In this study, prolonged chemostat cultivation is applied to investigate in vivo enzyme kinetics of Saccharomyces cerevisiae. S. cerevisiae was grown in carbon-limited aerobic chemostats for 70-95 generations, during which multiple steady states were observed, characterized by constant intracellular fluxes but significant changes in intracellular metabolite concentrations and enzyme capacities. We provide evidence for two relevant kinetic mechanisms for sustaining constant fluxes: in vivo near-equilibrium of reversible reactions and tight regulation of irreversible reactions by coordinated changes of metabolic effectors. Using linear-logarithmic kinetics, we illustrate that these multiple steady-state measurements provide linear constraints between elasticity parameters instead of their absolute values. Upon perturbation by a glucose pulse, glucose uptake and ethanol excretion in prolonged cultures were remarkably lower, compared to a reference culture perturbed at 10 generations. Metabolome measurements during the transient indicate that the differences might be due to a reduced ATP regeneration capacity in prolonged cultures.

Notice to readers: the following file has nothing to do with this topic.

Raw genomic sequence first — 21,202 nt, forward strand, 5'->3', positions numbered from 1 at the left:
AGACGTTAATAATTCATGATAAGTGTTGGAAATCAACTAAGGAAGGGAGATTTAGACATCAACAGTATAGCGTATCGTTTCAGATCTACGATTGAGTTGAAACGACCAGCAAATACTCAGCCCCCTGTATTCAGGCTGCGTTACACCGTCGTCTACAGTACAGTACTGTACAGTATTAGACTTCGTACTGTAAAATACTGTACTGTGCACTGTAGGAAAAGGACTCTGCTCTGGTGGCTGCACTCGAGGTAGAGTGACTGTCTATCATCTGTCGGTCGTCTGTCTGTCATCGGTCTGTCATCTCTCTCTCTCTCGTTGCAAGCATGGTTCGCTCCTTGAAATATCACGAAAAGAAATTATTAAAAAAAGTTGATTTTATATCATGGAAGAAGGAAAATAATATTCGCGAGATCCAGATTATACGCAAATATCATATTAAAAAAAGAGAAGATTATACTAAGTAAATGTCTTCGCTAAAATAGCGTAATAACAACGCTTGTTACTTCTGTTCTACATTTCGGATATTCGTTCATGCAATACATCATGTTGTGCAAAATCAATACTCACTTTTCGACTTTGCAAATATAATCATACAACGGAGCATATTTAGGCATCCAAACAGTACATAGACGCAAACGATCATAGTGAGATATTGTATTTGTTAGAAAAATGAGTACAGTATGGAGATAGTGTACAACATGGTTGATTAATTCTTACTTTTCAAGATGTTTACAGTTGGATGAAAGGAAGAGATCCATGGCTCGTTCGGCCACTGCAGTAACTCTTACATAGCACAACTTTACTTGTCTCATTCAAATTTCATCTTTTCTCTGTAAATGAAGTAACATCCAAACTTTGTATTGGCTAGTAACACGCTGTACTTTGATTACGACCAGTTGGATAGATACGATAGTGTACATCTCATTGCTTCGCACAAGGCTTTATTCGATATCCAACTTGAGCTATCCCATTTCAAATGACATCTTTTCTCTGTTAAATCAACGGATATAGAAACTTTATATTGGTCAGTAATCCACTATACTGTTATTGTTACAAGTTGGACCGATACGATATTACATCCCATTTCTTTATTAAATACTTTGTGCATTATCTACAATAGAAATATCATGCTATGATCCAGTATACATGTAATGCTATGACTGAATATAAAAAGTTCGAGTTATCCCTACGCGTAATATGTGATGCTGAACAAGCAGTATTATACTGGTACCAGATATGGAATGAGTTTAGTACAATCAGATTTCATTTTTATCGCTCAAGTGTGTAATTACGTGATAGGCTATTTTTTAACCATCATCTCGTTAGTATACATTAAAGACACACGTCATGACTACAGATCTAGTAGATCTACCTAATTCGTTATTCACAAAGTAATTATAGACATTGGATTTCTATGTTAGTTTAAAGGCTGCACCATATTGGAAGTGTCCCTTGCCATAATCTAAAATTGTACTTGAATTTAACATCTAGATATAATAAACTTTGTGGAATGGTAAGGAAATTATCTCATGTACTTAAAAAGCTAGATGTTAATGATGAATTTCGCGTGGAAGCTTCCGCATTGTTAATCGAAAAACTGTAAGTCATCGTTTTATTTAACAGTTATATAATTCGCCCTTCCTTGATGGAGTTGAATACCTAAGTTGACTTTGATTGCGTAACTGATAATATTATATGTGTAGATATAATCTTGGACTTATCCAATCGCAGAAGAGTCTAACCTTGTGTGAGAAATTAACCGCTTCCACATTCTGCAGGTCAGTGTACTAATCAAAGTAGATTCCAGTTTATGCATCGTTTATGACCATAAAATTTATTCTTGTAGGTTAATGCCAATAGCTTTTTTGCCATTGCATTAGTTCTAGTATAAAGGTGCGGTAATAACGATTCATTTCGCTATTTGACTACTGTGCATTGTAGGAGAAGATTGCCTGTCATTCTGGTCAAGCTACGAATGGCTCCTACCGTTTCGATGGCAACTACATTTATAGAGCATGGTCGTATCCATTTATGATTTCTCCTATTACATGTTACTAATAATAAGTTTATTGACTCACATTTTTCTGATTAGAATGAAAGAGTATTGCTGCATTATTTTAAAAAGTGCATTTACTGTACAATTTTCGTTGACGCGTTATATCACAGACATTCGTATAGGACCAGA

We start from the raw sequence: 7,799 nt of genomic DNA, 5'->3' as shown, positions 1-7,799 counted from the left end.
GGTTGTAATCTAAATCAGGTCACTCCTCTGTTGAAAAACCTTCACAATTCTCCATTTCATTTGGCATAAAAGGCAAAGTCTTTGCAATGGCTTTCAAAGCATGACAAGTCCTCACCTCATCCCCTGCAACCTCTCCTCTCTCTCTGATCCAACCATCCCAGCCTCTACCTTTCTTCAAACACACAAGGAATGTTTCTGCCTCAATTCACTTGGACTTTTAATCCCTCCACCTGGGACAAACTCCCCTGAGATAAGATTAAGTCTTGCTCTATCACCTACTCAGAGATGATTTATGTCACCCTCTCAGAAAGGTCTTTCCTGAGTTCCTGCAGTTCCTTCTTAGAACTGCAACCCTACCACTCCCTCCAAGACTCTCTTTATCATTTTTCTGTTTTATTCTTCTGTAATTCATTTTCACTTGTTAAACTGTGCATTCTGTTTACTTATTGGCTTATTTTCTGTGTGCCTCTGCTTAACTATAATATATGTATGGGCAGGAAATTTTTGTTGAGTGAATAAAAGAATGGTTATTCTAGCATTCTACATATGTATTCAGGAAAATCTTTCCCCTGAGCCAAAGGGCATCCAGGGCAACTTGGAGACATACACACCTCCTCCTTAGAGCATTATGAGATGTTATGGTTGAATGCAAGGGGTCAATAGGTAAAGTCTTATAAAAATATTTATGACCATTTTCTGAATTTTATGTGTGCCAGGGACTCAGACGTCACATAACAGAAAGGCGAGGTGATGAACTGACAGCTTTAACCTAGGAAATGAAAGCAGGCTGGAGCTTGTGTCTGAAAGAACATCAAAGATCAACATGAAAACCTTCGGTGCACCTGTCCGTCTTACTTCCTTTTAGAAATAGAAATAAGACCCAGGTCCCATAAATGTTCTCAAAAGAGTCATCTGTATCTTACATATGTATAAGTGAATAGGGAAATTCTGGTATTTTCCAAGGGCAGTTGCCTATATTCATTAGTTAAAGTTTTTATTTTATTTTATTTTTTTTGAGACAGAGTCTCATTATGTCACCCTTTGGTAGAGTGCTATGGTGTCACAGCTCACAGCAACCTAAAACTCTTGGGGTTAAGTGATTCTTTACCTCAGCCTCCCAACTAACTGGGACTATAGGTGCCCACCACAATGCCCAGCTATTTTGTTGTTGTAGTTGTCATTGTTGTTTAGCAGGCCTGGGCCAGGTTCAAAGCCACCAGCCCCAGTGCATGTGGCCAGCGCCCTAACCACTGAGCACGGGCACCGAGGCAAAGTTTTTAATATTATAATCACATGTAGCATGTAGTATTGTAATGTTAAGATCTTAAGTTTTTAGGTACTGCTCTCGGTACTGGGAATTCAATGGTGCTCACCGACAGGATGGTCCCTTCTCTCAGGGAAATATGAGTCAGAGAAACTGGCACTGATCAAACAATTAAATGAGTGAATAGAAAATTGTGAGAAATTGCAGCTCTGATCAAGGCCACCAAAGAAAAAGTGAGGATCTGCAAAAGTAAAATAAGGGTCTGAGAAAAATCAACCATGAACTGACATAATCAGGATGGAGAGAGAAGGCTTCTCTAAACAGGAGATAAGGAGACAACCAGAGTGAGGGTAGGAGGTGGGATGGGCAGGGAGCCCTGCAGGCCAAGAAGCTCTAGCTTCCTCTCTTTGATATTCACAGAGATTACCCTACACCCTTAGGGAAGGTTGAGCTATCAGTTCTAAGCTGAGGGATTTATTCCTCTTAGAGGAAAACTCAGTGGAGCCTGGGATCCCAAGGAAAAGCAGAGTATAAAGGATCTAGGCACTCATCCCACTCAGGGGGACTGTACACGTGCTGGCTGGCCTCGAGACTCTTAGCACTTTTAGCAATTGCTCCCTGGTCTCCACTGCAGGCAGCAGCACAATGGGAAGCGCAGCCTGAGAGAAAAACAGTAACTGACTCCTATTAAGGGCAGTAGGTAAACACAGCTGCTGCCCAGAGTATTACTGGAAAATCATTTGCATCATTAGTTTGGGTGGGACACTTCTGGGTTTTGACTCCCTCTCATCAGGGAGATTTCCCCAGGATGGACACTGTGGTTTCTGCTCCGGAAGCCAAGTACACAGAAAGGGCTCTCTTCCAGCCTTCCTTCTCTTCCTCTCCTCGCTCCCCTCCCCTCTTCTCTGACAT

- In vivo kinetics
- Lin-log kinetics
- Prolonged chemostat cultivation
- S. cerevisiae
- Stimulus-response experiment